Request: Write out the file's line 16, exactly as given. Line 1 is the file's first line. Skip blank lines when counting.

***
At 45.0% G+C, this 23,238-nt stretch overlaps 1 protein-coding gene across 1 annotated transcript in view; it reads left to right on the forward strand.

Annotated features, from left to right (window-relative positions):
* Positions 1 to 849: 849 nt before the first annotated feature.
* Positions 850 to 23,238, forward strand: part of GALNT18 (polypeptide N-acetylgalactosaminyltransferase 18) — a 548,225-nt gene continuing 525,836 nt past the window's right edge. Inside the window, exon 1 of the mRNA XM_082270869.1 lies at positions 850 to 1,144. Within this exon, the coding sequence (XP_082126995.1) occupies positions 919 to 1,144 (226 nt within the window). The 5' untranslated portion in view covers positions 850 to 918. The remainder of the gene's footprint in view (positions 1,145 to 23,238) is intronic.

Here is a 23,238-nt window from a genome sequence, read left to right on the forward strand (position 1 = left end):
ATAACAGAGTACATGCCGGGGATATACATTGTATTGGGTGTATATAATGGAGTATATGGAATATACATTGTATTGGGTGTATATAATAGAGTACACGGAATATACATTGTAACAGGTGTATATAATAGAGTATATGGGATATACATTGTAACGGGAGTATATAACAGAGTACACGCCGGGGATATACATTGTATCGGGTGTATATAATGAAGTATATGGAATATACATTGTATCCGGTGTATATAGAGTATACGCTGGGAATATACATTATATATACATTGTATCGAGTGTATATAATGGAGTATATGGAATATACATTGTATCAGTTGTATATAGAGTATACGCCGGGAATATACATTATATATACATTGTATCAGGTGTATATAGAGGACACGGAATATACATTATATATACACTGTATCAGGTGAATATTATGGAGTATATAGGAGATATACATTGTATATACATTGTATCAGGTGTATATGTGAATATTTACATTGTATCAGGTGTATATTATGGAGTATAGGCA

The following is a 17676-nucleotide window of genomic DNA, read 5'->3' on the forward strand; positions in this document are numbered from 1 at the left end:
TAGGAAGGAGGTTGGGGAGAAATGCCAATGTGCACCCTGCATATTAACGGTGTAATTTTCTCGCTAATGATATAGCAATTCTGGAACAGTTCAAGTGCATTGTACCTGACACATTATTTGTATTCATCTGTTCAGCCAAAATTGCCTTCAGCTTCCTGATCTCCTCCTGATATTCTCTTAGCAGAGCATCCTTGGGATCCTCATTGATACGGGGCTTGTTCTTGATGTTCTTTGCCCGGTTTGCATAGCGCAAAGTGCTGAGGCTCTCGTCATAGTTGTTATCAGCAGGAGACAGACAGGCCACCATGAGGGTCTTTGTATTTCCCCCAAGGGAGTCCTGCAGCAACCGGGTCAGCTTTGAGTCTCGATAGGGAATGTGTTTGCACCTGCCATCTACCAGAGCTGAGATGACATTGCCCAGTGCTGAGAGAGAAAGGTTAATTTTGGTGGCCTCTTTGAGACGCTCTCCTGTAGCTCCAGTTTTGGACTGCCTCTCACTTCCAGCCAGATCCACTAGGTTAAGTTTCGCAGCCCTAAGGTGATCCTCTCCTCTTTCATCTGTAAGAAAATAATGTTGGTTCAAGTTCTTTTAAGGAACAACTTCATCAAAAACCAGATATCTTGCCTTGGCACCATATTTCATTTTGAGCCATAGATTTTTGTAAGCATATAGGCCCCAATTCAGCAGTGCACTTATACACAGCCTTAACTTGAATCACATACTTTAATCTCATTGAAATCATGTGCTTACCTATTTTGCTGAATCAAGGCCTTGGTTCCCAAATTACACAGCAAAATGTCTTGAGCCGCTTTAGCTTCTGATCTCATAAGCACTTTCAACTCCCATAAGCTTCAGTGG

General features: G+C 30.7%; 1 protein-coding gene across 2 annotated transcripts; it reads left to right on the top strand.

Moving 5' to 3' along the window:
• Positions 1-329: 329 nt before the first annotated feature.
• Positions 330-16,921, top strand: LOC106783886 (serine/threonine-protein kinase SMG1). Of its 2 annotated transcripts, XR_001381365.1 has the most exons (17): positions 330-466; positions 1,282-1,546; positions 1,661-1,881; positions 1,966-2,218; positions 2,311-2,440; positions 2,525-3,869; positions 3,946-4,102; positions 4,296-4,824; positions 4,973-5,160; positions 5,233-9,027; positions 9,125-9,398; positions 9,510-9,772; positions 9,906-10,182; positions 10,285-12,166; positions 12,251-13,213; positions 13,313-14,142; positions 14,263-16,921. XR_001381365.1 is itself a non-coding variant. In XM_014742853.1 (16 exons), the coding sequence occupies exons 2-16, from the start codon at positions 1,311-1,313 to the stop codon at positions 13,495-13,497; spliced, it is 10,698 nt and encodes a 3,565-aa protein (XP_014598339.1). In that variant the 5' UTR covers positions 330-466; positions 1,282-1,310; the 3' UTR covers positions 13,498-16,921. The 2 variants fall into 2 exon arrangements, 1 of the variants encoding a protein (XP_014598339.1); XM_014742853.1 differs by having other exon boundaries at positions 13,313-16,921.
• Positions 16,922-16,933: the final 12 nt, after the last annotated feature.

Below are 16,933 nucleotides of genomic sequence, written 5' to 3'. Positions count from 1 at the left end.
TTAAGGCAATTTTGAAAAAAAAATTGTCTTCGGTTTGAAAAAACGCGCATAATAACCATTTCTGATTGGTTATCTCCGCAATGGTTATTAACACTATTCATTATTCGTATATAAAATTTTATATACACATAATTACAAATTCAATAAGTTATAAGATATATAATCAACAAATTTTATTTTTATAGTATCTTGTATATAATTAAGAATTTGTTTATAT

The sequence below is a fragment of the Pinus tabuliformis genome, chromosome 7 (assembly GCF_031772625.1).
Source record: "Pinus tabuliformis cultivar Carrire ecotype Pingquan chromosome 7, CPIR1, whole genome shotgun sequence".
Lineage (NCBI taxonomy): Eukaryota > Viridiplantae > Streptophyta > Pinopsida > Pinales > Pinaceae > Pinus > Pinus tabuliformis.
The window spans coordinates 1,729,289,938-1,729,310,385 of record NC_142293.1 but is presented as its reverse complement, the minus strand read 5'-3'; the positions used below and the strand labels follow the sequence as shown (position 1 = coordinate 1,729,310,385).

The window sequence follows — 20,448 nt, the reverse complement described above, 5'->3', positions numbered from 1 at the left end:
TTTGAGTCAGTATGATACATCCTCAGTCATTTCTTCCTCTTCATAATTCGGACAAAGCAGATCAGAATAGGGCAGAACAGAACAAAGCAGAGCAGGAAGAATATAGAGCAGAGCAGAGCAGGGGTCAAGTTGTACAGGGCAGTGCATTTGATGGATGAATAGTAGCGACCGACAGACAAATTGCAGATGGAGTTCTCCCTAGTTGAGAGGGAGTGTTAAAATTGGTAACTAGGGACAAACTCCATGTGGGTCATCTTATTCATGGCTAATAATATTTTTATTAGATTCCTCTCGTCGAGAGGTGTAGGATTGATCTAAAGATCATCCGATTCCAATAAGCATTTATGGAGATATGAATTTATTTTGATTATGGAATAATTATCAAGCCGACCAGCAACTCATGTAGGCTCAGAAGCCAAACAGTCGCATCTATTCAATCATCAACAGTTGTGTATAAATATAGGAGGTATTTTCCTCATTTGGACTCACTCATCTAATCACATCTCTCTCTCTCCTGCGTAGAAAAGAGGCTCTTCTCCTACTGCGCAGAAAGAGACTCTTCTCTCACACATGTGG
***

The sequence below is a fragment of the Pinus tabuliformis genome, chromosome 7 (assembly GCF_031772625.1).